Up to 12 days a year for sick children against 5 days in the private sector, public officials benefit from absence permits for family reasons on average much more important than their colleges who work in the private sector. To harmonize the conditions of these absences, the government is currently working on a decree aiming to harmonize the special absences of absence (ASA) of public officials for family events including guards for sick children.
Read also: Stop the use of special leave of absence in the public service from May 11
The ASA is a specific feature of the public service that the general public discovered during confinement: placed in ASA (and not on partial unemployment), a public official does not work but remains paid at 100% and continues to accumulate paid holidays (but not RTT) and advancement. Days in ASA are considered actual work. During the health crisis, between 30 and 40% of state and community agents were placed under this regime: they are non-"essential" agents (and therefore who were not forced to come to work physically) and for whom telework was considered "impossible" or agents who had to look after their children.
Gains and losses
Before the health crisis, ASAs already existed: they were in particular granted according to the policy of each public employer for childcare, deaths and / or marriages. The territorial public service has traditionally been more generous in granting them, and civil servants currently have more days of care for sick children than the private sector. Until now, agents had 6 days of ASA per year for the care of sick children and up to 12 days if they were "single parents".
However, the current project of the government aims to operate a reconciliation with the rules of the private sector and to harmonize the use of ASA, outside a period of health crisis, in the three public functions in particular by fixing a number of days granted by "family event". Henceforth, alignment with the private sector will reduce absenteeism authorizations for sick children to 3 days of care for sick children under 16 and up to 5 days if the child is less than one year old or if the agent has, in his care, more than 3 children under 16 years of age which brings the ASA closer to the most protective branch devices.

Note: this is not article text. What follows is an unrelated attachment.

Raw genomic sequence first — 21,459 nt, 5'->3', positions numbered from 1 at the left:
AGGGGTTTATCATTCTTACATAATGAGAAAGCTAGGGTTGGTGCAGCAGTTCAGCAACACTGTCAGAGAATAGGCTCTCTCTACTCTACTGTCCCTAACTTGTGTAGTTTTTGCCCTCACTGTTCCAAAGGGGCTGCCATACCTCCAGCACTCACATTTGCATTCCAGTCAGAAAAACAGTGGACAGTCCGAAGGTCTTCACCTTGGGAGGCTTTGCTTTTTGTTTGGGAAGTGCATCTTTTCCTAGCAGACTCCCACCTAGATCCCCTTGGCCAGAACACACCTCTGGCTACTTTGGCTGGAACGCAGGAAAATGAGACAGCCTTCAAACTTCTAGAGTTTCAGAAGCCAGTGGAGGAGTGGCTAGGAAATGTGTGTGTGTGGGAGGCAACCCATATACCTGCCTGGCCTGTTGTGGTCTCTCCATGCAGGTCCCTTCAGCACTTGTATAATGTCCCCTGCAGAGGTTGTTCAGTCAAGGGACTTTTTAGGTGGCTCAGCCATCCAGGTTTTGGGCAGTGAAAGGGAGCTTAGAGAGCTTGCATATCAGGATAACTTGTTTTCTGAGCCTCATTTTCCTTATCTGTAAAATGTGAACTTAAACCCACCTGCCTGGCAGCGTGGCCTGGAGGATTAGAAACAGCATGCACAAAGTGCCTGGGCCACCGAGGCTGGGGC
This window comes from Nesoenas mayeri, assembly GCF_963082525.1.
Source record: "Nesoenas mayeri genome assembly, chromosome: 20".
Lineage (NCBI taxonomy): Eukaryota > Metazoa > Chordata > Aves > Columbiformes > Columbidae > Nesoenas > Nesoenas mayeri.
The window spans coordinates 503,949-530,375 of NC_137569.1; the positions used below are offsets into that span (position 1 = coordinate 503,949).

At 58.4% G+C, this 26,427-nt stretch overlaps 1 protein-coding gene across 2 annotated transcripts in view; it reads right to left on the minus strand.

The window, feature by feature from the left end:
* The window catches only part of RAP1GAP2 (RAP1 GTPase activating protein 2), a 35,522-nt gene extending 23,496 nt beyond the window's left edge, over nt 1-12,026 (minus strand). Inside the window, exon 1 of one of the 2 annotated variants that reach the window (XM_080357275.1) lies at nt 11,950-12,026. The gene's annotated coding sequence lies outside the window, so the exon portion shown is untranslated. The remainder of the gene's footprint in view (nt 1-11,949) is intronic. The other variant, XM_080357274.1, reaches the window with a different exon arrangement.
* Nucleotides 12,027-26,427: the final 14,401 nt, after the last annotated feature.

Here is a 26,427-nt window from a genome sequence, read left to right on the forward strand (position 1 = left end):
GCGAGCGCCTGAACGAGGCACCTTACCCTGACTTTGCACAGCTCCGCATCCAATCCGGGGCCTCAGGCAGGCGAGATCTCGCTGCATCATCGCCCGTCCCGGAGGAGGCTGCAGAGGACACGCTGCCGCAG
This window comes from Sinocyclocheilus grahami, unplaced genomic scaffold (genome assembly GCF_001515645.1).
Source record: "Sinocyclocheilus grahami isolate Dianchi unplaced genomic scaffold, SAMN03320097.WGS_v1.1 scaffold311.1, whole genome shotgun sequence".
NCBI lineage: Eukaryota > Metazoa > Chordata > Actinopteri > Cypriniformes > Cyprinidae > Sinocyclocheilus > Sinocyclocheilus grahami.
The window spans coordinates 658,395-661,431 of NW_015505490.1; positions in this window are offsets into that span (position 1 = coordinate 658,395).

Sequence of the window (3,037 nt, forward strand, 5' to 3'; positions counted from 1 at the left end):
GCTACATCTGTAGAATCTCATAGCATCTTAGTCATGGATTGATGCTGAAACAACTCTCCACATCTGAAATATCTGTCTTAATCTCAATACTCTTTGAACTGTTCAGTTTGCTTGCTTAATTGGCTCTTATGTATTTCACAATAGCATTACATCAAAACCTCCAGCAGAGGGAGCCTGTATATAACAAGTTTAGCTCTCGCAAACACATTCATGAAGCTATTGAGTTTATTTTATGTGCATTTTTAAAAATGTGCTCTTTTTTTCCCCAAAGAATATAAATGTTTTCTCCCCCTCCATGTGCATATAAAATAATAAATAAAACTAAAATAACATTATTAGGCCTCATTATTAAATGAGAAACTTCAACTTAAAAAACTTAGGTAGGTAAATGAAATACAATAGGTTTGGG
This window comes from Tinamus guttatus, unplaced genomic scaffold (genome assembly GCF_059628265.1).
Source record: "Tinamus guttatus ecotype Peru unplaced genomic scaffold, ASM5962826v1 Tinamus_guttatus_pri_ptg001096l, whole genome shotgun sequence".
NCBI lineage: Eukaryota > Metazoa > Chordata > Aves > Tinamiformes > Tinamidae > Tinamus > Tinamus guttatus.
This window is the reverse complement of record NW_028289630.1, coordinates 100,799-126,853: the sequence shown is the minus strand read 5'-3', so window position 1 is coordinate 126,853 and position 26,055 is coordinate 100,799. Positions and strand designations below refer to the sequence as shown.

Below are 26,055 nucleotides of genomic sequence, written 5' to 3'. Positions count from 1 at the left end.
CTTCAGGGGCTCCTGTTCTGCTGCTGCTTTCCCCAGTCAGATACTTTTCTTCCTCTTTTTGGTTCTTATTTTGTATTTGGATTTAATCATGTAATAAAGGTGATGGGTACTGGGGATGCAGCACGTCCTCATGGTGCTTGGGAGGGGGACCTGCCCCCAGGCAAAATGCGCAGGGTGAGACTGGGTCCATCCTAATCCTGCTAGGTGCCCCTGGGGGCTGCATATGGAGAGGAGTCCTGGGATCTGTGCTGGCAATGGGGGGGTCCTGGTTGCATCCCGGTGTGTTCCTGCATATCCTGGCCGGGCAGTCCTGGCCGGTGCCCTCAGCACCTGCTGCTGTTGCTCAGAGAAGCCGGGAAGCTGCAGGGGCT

At the level of ASAs granted "by law", these ceilings will now be fixed: 2 days of ASA will be granted to agents of the three public services when the disability of a child is announced, 5 days for their own marriage (or PACS) , 3 days for the death of a spouse, parent, brother or sister and 7 days for the death of a child under 25 years of age. Absences related to compulsory medical appointments for pregnancy will also be covered by ASAs, for the agents monitored but also for spouses for 3 of the 7 compulsory appointments which will also be covered.
Opposite, ASAs granted "subject to the continuity of public service" may be requested, in particular absences for "preparation for childbirth" meetings for spouses or a day of ASA for the marriage of a child.
A good start but what about the rules of the ASA apart from family events?
The alignment between the rules of the private and those of the public, on absences for family events, is a very good thing ... but we could have gone further because we saw it with the health crisis, there is no as family events that lead to placing agents in ASA.
The confinement highlighted the inequalities of treatment between a public service authorized (to more than 50% in certain local communities), in part, not to work while remaining paid 100% and of the private employees, in partial unemployment with 84% of their salary, the approximation of the rules must go further with harmonization between the ASA and partial unemployment. Harmonizing with the private sector would have meant doing away with maintaining remuneration at 100% premiums included (except for remuneration up to 1.13 times the minimum wage).
The solution is simple: any agent in ASA should no longer collect bonuses on days not worked. Another effort to harmonize.
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